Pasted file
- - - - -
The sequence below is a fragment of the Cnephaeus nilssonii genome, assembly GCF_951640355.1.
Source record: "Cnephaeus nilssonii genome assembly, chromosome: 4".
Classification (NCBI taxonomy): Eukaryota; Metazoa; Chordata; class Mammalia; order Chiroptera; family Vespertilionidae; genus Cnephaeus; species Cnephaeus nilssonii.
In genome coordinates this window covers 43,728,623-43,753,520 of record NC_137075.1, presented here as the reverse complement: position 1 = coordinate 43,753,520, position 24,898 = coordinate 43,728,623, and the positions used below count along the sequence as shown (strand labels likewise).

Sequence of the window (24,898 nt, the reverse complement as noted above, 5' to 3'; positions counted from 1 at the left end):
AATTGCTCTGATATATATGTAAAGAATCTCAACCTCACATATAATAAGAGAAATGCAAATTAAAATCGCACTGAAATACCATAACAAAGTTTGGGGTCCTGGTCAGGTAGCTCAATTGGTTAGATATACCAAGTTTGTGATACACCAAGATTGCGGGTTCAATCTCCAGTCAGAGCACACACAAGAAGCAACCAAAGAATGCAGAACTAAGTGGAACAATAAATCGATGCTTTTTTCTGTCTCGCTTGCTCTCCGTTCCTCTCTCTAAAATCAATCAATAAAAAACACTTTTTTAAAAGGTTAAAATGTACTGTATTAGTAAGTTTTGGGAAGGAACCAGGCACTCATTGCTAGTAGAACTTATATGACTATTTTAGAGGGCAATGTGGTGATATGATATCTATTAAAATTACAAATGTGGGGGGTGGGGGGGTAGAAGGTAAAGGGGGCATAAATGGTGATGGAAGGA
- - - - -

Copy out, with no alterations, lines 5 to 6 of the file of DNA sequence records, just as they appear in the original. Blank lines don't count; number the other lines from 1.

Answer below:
Sequence of the window (24,898 nt, the reverse complement as noted above, 5' to 3'; positions counted from 1 at the left end):
AATTGCTCTGATATATATGTAAAGAATCTCAACCTCACATATAATAAGAGAAATGCAAATTAAAATCGCACTGAAATACCATAACAAAGTTTGGGGTCCTGGTCAGGTAGCTCAATTGGTTAGATATACCAAGTTTGTGATACACCAAGATTGCGGGTTCAATCTCCAGTCAGAGCACACACAAGAAGCAACCAAAGAATGCAGAACTAAGTGGAACAATAAATCGATGCTTTTTTCTGTCTCGCTTGCTCTCCGTTCCTCTCTCTAAAATCAATCAATAAAAAACACTTTTTTAAAAGGTTAAAATGTACTGTATTAGTAAGTTTTGGGAAGGAACCAGGCACTCATTGCTAGTAGAACTTATATGACTATTTTAGAGGGCAATGTGGTGATATGATATCTATTAAAATTACAAATGTGGGGGGTGGGGGGGTAGAAGGTAAAGGGGGCATAAATGGTGATGGAAGGA